The first chapter deals with various Presocratic cosmologies as illustrations of the basic theme of the interconnectedness of life. The monists considered all forms of life derived from a common substance, with no intervention from Prometheus-type figures to give humans superiority. As the cosmos itself developed (and the earth tilted on its axis) distinct habitats emerged, adapted for diverse forms of life. Among the pluralists Empedocles is given special treatment here, in that his theory of everything being composed of four roots moving under the influence of opposed forces of attraction and repulsion could explain both the basic structure of diverse life-forms, and the subsequent variations appearing through the different stages. The simplicity of such an elemental world view was taken to extremes by the atomists, with the claim of there existing fundamentally, throughout a boundless cosmos, only atoms and void, ‘is’ and ‘is not’.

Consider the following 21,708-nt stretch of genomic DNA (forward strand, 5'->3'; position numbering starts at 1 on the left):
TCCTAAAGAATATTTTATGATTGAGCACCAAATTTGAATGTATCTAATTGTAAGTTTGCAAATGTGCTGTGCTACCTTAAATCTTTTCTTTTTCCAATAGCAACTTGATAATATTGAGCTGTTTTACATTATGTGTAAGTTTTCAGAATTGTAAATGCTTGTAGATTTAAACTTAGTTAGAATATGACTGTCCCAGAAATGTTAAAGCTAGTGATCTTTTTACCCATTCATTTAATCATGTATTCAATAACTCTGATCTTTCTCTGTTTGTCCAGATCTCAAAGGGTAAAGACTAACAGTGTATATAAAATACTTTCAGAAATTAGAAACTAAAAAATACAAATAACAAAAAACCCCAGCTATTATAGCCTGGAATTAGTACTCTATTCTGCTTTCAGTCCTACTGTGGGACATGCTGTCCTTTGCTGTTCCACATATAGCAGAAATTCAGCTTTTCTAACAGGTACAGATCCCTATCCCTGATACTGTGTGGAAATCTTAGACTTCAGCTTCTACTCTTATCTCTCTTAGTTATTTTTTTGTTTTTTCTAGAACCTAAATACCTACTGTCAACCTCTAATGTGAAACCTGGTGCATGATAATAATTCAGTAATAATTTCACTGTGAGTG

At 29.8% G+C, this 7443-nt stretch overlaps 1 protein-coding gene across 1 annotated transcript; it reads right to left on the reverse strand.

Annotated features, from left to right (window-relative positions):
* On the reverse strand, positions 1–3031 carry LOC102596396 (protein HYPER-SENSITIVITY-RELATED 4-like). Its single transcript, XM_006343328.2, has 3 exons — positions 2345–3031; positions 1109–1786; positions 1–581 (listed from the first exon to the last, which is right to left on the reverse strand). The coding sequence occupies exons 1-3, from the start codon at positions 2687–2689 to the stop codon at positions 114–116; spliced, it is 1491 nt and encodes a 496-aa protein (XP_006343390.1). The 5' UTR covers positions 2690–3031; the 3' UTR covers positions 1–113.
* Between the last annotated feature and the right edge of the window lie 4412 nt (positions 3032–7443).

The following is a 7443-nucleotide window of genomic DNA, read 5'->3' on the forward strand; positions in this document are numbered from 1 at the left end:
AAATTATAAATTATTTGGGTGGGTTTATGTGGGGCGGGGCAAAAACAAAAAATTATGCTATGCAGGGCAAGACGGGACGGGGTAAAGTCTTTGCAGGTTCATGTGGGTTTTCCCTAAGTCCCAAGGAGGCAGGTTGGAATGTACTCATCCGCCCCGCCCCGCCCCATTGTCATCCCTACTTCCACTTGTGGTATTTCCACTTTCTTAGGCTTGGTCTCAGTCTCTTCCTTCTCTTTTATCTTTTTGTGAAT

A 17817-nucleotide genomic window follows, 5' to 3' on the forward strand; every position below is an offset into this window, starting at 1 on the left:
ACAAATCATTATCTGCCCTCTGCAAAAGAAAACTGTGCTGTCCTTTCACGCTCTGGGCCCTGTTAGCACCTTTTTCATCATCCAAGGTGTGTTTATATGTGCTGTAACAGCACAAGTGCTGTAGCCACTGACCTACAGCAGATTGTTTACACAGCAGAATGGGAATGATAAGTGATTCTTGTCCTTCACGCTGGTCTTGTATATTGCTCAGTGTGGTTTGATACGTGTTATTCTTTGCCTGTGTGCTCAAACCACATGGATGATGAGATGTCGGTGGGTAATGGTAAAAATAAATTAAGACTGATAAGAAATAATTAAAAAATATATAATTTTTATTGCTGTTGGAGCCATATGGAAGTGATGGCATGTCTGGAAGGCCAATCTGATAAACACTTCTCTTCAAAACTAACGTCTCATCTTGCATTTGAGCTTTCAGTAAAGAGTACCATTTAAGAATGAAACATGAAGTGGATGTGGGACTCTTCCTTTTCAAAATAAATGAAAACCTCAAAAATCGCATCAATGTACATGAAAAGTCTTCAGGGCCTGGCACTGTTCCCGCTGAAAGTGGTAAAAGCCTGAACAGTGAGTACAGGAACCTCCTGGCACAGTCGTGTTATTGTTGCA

In the next chapter, Zatta investigates the complications arising subsequently to basic beginnings, and here she looks at the results for different internal structures of such developments through both chance and logic. At first, such complications were the result of chance – ‘a fortunate combination of basic materials under the effects of external forces’ (p. 46). Then the haphazard nature of such a process became standardised with the emergence and recognition of gender differentiation, sexual reproduction, embryology and birth according to ‘kinship’. Zatta might have added here the growth of the interest in the theory and practice of medicine beyond Alcmaeon, and that, along with philosophy and history, early prose treatises were medical works, obviously using the study of animals for conclusions on human health and disease.